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Adv Biomed Res 2015,  4:95

Use of restriction fragment length polymorphism to identify Candida species, related to onychomycosis

1 Department of Medical Parasitology and Mycology, Isfahan University of Medical Sciences, Isfahan, Iran
2 Prof. Alborzi Clinical Microbiology Research Center, Shiraz University of Medical Sciences, Shiraz, Iran
3 Department of Medical Mycology and Parasitology, Invasive Fungi Research Center (IFRC), School of Medicine, Mazandaran University of Medical Sciences, Sari, Iran

Date of Submission14-May-2014
Date of Acceptance30-Jun-2014
Date of Web Publication11-May-2015

Correspondence Address:
Parisa Badiee
Prof. Alborzi Clinical Microbiology Research Center, Shiraz University of Medical sciences, Shiraz
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Source of Support: None, Conflict of Interest: None

DOI: 10.4103/2277-9175.156659

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Background: Onychomycosis is one of the most common clinical forms of fungal infections due to both filamentous fungi and yeasts. The genus of Candida is one of the most prominent causes of onychomycosis in all around the world. Although Candida albicans is still the most frequent cause of nail infections, use of broad-spectrum antifungal agents has led to a shift in the etiology of C. albicans to non-albicans species. The aim of the present study is rapid and precise identification of candida species isolated from nail infection by using of PCR-RFLP technique.
Materials and Methods: A total of 360 clinical yeast strains were collected from nail infections in Iran. Genomic DNA was extracted using FTA; cards. ITS1-5.8SrDNA-ITS2 region was amplified using universal primers and subsequently products were digested with the restriction enzyme MspI. For identification of newly described species (C. parapsilosis complex), the SADH gene was amplified, followed by digestion with Nla III restriction enzyme.
Results: Candida albicans was the most commonly isolated species (41.1%), followed by C. parapsilosis (21.4%), C. tropicalis (12.8%), C. kefyr (9.4%), C. krusei (5.5%), C. orthopsilosis (4.1%), C. glabrata (2.8%), C. guilliermondii (1.4%), C. rugosa (0.8%), and C. lusitaniae (0.5%). Patients in the age groups of 51-60 and 81-90 years had the highest and lowest distribution of positive specimens, respectively.
Conclusion: Rapid and precise identification of Candida species from clinical specimens lead to appropriate therapeutic plans.

Keywords: Candida species, onychomycosis, PCR-RFLP

How to cite this article:
Mohammadi R, Badiee P, Badali H, Abastabar M, Safa AH, Hadipour M, Yazdani H, Heshmat F. Use of restriction fragment length polymorphism to identify Candida species, related to onychomycosis. Adv Biomed Res 2015;4:95

How to cite this URL:
Mohammadi R, Badiee P, Badali H, Abastabar M, Safa AH, Hadipour M, Yazdani H, Heshmat F. Use of restriction fragment length polymorphism to identify Candida species, related to onychomycosis. Adv Biomed Res [serial online] 2015 [cited 2018 Nov 18];4:95. Available from:

  Introduction Top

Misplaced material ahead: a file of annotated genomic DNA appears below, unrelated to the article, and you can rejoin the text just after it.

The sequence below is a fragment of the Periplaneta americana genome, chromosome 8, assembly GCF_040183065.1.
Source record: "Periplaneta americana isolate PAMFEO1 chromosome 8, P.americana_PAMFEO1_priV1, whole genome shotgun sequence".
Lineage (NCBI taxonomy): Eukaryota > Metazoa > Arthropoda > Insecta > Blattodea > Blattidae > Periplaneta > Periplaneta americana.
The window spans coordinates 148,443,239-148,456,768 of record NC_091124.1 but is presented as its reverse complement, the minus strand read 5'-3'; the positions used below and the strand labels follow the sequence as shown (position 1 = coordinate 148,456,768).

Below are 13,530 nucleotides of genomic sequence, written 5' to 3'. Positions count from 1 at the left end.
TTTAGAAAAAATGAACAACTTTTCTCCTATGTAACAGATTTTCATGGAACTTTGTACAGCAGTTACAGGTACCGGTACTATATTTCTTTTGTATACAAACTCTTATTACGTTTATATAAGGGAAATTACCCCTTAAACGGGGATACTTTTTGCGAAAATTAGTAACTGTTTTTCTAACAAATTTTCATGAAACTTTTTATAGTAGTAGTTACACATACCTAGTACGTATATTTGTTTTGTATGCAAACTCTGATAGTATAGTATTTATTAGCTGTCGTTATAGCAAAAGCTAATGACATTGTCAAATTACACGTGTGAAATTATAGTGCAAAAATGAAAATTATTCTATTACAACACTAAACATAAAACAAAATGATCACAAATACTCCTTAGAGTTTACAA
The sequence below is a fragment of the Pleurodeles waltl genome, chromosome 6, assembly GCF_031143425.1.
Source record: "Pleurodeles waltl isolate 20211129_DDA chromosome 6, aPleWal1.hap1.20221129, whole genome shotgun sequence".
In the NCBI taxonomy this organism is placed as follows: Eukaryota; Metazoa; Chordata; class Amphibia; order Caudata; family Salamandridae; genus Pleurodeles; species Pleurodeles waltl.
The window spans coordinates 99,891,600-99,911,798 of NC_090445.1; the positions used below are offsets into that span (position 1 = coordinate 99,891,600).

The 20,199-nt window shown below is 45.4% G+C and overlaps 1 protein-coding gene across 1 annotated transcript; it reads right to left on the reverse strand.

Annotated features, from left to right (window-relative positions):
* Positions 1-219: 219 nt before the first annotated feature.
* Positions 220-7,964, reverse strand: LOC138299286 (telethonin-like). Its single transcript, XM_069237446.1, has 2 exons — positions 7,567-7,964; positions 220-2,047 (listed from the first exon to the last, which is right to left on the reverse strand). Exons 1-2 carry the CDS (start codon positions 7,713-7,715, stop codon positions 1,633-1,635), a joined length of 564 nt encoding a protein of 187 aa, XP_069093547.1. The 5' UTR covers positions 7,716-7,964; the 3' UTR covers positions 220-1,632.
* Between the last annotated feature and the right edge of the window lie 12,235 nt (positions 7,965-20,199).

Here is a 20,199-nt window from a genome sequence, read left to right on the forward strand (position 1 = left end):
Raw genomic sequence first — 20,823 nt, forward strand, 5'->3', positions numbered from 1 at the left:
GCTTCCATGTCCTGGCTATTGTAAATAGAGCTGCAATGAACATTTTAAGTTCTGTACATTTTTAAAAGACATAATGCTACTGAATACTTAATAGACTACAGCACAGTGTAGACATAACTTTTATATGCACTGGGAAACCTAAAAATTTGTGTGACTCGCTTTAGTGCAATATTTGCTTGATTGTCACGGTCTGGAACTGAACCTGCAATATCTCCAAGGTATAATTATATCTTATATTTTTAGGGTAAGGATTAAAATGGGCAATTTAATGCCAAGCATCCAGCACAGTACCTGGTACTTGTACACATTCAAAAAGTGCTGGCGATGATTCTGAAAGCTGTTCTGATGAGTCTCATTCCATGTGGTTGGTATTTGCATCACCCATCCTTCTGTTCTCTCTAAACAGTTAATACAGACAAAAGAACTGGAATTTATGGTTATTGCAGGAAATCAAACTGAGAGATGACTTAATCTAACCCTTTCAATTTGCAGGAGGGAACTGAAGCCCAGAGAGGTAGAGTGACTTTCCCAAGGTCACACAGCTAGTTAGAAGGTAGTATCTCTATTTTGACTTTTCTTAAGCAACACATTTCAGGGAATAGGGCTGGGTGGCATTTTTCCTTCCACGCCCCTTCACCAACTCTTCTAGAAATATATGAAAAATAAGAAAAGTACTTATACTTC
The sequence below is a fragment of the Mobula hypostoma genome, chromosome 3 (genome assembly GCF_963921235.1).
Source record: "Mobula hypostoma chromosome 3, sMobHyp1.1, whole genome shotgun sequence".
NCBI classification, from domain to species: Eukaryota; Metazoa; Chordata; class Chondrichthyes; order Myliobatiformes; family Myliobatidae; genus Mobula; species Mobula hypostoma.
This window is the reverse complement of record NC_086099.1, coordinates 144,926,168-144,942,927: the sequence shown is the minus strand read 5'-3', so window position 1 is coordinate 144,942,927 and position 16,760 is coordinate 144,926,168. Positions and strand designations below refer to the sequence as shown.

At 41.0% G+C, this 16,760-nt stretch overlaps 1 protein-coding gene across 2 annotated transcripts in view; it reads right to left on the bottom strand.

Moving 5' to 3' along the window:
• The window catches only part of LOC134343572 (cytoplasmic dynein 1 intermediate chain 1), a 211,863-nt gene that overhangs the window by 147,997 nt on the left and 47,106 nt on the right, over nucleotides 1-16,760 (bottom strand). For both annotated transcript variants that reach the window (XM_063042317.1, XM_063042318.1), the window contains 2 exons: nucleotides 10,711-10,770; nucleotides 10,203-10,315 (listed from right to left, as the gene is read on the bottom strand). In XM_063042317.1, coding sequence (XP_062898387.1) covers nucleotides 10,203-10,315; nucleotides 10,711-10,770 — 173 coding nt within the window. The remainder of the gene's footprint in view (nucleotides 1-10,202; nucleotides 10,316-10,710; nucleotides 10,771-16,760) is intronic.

Onychomycosis encloses all fungal infections of the nail due to filamentous and yeast fungi, accounted for up to 50% of all nail disorders which ranging from distal and lateral subungual, superficial, proximal subungual and dystrophic onychomycosis; however, in immunocompromised hosts can present a more significant health problem. [1],[2] Studies have shown that the prevalence of onychomycosis increases with age and reasons for the age-related raise in onychomycosis may contain deficient circumferential circulation, repeated nail trauma, longer exposure to pathogenic fungi, diabetes, dysfunction of immune system, incompetence to cut the toenails or keep good foot considerations. [3],[4] Moreover, numerous factors exist for increasing the prevalence of onychomycosis in modern life such as wearing of shoes especially high-heeled shoes, high moisture areas (gymnasium and wrestling mattresses by great numbers of people), use of broad-spectrum antibiotics, and corticosteroid therapy. [5] Although dermatophyte species cause 90% of toenails onychomycosis, Candida specie is considered as one of the most important causes of fingernail onychomycosis. [6],[7] Candida albicans is the most prevalent species that can cause Candida nail infections and invades the entire nail plate, but onycholysis and paronychia may occur. [7] In cases of the nail Candida infections, accurate identification of causative agents at the species level is crucially important due to rapid development of resistance of some species to antifungal drugs, for instance C. krusei is innately resistant to fluconazole, and C. glabrata is able to be resistant. [8] Therefore, due to the high degree of phenotypic similarity between Candida species, identification problems are imminent. Conventional approaches for identification down to the species level in the diagnostic laboratory are based on morphological and physiological criteria, need several days or weeks to be concluded, and are frequently unspecific. However, today molecular identification methods are well established, e.g., restriction fragment length polymorphisms (RFLP), RFLP with hybridization probes, randomly amplified polymorphic DNA (RAPD) analysis, electrophoretic karyotyping, and sequencing. The latter method is relatively expensive, [9] therefore, alternative molecular tools with sufficient specificity, reproducibility and sensitivity are necessary. [9],[10] Thus, in the present study, we used polymerase chain reaction (PCR) to amplify the entire internal transcribed spacer (ITS)-rDNA region and secondary alcohol dehydrogenase (SADH) gene, followed by RFLP analysis for identification of Candida species were obtained from onychomycosis.